ERIC Number: ED340014
Record Type: RIE
Publication Date: 1991-Mar-22
Reference Count: 0
A Voice of One's Own: Reconsidering the Needs of Non-Native Speakers of English.
To integrate second language writing with composition theories, a college writing instructor became a teacher-researcher in an ESL writing workshop course. Studying the writing experience of a Malaysian-American student in a process-oriented writing class helped to clarify what happens when non-native speakers begin to take on the identity of a writer. In excerpts from the student's writing, her progression from "translation" mode to thinking aloud on paper to her gradual development as an English language user can be followed. At one point, the student refused to sign a class letter to the university newspaper, an acknowledgement of her understanding of how the writing act might affect her and an example of a person taking ownership of her own writing. Later, when reading her piece of polished writing on a personal subject, the student realized that she felt joy and excitement in writing. The writing act can mean as much to second language learners as it does to first language speakers if they are "invited" to write, rather than "taught" to write. (NKA)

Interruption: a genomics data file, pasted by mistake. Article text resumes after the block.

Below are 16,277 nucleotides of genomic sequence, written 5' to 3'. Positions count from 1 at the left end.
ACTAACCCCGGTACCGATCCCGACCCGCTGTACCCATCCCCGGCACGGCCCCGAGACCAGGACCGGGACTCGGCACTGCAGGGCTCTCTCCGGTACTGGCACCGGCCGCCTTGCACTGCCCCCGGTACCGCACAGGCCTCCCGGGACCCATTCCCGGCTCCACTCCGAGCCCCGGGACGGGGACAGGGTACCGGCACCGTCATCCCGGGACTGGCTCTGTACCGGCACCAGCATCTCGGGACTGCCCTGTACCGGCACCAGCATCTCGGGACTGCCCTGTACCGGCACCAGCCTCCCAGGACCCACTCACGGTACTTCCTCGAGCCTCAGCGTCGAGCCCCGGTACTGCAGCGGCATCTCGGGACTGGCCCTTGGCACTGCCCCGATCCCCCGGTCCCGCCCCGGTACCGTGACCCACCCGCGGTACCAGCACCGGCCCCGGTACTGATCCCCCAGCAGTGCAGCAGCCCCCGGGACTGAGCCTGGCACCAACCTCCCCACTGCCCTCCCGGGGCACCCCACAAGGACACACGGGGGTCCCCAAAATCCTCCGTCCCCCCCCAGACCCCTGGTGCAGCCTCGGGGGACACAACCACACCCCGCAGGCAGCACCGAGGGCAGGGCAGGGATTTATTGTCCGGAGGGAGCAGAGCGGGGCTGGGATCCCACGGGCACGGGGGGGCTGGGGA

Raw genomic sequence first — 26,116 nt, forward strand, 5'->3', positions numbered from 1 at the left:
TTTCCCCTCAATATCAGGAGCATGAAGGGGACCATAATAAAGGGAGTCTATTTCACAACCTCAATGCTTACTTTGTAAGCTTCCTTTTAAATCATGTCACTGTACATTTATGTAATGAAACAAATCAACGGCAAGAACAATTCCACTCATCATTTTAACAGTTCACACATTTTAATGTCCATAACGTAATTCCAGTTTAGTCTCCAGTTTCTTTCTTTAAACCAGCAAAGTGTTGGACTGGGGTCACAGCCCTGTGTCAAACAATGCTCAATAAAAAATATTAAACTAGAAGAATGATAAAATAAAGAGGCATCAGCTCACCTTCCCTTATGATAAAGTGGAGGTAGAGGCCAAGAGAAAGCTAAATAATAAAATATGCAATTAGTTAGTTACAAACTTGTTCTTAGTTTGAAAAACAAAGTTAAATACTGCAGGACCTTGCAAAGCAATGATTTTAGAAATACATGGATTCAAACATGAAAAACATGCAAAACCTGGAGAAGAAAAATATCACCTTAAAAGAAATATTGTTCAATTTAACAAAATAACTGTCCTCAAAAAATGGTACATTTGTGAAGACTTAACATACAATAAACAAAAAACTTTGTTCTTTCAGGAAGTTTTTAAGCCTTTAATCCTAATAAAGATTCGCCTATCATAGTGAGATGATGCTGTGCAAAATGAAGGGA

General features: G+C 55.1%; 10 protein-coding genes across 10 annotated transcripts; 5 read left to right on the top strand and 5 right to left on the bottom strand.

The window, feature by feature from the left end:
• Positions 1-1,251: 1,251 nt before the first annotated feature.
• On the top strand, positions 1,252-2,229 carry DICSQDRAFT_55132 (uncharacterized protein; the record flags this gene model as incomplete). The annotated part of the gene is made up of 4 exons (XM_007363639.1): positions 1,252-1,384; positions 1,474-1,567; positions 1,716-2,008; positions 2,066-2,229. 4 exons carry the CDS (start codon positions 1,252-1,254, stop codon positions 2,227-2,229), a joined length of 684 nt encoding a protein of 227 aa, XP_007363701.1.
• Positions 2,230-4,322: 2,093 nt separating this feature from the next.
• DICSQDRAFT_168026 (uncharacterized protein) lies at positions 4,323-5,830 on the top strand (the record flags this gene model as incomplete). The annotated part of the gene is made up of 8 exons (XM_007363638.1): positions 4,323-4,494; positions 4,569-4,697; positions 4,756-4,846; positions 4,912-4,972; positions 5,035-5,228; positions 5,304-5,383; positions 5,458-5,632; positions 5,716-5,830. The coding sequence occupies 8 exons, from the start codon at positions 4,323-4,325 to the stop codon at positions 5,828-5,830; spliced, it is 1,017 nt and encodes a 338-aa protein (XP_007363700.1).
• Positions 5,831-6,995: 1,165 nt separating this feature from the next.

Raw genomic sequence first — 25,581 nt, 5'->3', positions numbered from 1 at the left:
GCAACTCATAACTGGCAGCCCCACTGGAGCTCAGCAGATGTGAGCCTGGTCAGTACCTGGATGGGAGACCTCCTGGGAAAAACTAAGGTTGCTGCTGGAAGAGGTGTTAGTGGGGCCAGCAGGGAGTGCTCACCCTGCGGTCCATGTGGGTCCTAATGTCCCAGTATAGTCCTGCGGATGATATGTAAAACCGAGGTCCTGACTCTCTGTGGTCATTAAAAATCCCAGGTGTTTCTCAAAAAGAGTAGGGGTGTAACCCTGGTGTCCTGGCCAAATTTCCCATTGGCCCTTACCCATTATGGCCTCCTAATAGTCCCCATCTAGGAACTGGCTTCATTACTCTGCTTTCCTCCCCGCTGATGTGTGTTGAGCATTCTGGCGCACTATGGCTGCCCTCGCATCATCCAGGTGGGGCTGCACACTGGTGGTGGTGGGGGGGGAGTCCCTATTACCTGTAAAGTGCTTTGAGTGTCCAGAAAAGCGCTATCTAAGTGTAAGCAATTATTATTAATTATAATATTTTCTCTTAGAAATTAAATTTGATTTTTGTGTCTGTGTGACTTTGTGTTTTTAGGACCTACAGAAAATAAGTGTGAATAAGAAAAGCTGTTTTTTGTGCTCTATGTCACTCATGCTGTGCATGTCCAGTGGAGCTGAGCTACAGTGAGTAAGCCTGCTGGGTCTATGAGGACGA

Publication Type: Speeches/Meeting Papers; Opinion Papers
Education Level: N/A
Authoring Institution: N/A
Identifiers: Nonnative Speakers; Voice (Rhetoric); Writing Development
Note: Paper presented at the Annual Meeting of the Conference on College Composition and Communication (42nd, Boston, MA, March 21-23, 1991).